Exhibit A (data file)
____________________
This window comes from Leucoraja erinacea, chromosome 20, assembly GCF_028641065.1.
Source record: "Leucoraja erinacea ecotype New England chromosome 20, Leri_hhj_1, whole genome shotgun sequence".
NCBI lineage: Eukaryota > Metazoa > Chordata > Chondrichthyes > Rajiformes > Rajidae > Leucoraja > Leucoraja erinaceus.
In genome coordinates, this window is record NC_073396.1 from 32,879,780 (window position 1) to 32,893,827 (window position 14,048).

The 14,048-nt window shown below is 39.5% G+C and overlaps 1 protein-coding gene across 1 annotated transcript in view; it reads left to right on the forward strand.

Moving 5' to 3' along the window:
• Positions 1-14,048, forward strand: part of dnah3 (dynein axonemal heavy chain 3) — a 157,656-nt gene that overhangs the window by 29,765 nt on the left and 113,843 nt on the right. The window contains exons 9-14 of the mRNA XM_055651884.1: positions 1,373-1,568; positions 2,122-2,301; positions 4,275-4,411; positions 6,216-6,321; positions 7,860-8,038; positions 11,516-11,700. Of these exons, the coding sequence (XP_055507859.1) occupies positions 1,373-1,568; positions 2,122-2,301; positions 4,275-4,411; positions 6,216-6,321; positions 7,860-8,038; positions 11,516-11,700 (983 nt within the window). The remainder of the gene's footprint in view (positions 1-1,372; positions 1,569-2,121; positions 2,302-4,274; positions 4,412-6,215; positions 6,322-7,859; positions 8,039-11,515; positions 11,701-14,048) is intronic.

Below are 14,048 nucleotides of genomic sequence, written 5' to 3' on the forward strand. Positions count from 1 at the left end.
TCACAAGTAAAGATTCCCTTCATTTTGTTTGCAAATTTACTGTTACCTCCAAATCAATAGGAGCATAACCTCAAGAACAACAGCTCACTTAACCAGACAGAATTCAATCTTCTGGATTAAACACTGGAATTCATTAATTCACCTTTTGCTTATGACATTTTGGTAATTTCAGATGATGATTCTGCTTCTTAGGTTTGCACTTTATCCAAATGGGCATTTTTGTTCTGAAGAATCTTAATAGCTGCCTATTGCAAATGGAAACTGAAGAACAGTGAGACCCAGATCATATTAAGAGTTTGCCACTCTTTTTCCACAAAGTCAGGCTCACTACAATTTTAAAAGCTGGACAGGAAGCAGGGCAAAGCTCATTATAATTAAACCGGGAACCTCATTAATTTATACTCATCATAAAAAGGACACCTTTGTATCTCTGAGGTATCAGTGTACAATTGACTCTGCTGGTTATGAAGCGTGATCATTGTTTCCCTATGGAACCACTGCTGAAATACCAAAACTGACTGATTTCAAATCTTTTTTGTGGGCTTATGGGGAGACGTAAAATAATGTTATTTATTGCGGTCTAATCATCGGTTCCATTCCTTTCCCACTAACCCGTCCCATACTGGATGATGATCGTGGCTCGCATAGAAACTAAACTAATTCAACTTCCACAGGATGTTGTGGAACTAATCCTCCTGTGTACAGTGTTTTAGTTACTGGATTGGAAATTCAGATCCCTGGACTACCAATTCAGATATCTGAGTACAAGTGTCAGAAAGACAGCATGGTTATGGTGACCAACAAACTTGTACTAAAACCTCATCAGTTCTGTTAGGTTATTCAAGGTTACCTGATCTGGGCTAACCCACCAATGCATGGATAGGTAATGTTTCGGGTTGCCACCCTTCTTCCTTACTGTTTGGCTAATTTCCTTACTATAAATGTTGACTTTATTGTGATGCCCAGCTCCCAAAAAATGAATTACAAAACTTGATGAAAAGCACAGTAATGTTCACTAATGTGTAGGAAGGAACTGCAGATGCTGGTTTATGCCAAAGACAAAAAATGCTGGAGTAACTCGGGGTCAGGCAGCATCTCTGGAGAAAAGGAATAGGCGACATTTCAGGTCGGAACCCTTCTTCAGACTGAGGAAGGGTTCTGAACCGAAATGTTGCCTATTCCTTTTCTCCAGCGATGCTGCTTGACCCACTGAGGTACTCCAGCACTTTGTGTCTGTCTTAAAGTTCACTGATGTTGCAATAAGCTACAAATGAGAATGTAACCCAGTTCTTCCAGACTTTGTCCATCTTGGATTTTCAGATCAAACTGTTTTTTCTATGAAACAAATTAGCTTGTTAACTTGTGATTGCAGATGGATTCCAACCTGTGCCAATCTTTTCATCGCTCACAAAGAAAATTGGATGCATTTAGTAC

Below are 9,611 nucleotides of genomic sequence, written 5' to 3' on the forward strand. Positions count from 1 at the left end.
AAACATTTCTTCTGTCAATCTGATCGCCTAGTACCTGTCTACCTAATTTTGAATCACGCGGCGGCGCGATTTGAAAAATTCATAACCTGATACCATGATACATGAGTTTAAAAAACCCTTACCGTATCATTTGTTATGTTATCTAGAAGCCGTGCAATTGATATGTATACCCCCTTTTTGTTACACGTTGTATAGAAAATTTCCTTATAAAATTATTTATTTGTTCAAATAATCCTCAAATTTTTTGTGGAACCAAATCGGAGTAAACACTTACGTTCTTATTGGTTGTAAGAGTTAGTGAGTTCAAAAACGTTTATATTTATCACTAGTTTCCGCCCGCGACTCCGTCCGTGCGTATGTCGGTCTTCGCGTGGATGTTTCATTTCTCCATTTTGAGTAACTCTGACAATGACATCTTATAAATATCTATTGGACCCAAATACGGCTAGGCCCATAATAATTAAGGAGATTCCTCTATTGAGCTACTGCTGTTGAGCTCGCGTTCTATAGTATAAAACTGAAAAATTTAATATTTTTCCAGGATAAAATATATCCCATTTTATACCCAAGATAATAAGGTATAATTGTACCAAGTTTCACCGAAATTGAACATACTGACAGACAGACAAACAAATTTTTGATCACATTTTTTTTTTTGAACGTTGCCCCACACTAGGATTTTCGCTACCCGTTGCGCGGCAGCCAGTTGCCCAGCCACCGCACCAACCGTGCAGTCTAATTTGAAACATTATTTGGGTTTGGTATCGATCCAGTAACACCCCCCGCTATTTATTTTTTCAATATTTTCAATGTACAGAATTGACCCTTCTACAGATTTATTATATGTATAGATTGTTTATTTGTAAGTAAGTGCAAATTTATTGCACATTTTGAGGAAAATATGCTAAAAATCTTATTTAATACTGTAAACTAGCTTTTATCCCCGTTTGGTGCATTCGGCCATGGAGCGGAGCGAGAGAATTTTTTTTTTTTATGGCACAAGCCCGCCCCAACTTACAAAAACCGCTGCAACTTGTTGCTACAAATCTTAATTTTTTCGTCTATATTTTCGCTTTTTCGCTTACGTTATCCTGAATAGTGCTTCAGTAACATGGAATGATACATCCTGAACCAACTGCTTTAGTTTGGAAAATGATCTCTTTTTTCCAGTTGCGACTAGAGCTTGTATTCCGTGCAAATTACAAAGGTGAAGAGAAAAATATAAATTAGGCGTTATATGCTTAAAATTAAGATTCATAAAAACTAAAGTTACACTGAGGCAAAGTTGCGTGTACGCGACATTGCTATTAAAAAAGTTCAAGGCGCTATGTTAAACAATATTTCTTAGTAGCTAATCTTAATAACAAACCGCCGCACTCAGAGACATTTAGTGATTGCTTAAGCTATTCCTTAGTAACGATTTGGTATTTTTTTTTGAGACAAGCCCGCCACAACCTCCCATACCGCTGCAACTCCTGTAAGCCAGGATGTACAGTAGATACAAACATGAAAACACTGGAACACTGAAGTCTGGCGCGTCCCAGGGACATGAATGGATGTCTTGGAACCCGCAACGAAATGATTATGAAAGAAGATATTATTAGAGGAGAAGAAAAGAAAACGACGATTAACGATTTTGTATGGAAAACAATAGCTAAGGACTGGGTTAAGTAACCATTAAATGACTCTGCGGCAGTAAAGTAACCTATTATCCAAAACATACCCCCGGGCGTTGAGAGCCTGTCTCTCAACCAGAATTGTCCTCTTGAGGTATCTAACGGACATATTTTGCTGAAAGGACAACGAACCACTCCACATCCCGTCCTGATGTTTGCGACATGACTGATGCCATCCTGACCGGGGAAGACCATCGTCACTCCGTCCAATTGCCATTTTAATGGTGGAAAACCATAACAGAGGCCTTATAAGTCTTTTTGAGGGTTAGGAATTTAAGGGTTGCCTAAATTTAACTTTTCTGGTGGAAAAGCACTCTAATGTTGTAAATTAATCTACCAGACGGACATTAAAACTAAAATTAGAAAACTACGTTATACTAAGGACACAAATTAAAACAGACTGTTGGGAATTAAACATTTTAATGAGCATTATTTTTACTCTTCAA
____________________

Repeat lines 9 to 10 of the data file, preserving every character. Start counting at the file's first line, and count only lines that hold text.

TCACAAGTAAAGATTCCCTTCATTTTGTTTGCAAATTTACTGTTACCTCCAAATCAATAGGAGCATAACCTCAAGAACAACAGCTCACTTAACCAGACAGAATTCAATCTTCTGGATTAAACACTGGAATTCATTAATTCACCTTTTGCTTATGACATTTTGGTAATTTCAGATGATGATTCTGCTTCTTAGGTTTGCACTTTATCCAAATGGGCATTTTTGTTCTGAAGAATCTTAATAGCTGCCTATTGCAAATGGAAACTGAAGAACAGTGAGACCCAGATCATATTAAGAGTTTGCCACTCTTTTTCCACAAAGTCAGGCTCACTACAATTTTAAAAGCTGGACAGGAAGCAGGGCAAAGCTCATTATAATTAAACCGGGAACCTCATTAATTTATACTCATCATAAAAAGGACACCTTTGTATCTCTGAGGTATCAGTGTACAATTGACTCTGCTGGTTATGAAGCGTGATCATTGTTTCCCTATGGAACCACTGCTGAAATACCAAAACTGACTGATTTCAAATCTTTTTTGTGGGCTTATGGGGAGACGTAAAATAATGTTATTTATTGCGGTCTAATCATCGGTTCCATTCCTTTCCCACTAACCCGTCCCATACTGGATGATGATCGTGGCTCGCATAGAAACTAAACTAATTCAACTTCCACAGGATGTTGTGGAACTAATCCTCCTGTGTACAGTGTTTTAGTTACTGGATTGGAAATTCAGATCCCTGGACTACCAATTCAGATATCTGAGTACAAGTGTCAGAAAGACAGCATGGTTATGGTGACCAACAAACTTGTACTAAAACCTCATCAGTTCTGTTAGGTTATTCAAGGTTACCTGATCTGGGCTAACCCACCAATGCATGGATAGGTAATGTTTCGGGTTGCCACCCTTCTTCCTTACTGTTTGGCTAATTTCCTTACTATAAATGTTGACTTTATTGTGATGCCCAGCTCCCAAAAAATGAATTACAAAACTTGATGAAAAGCACAGTAATGTTCACTAATGTGTAGGAAGGAACTGCAGATGCTGGTTTATGCCAAAGACAAAAAATGCTGGAGTAACTCGGGGTCAGGCAGCATCTCTGGAGAAAAGGAATAGGCGACATTTCAGGTCGGAACCCTTCTTCAGACTGAGGAAGGGTTCTGAACCGAAATGTTGCCTATTCCTTTTCTCCAGCGATGCTGCTTGACCCACTGAGGTACTCCAGCACTTTGTGTCTGTCTTAAAGTTCACTGATGTTGCAATAAGCTACAAATGAGAATGTAACCCAGTTCTTCCAGACTTTGTCCATCTTGGATTTTCAGATCAAACTGTTTTTTCTATGAAACAAATTAGCTTGTTAACTTGTGATTGCAGATGGATTCCAACCTGTGCCAATCTTTTCATCGCTCACAAAGAAAATTGGATGCATTTAGTAC

Below are 9,611 nucleotides of genomic sequence, written 5' to 3' on the forward strand. Positions count from 1 at the left end.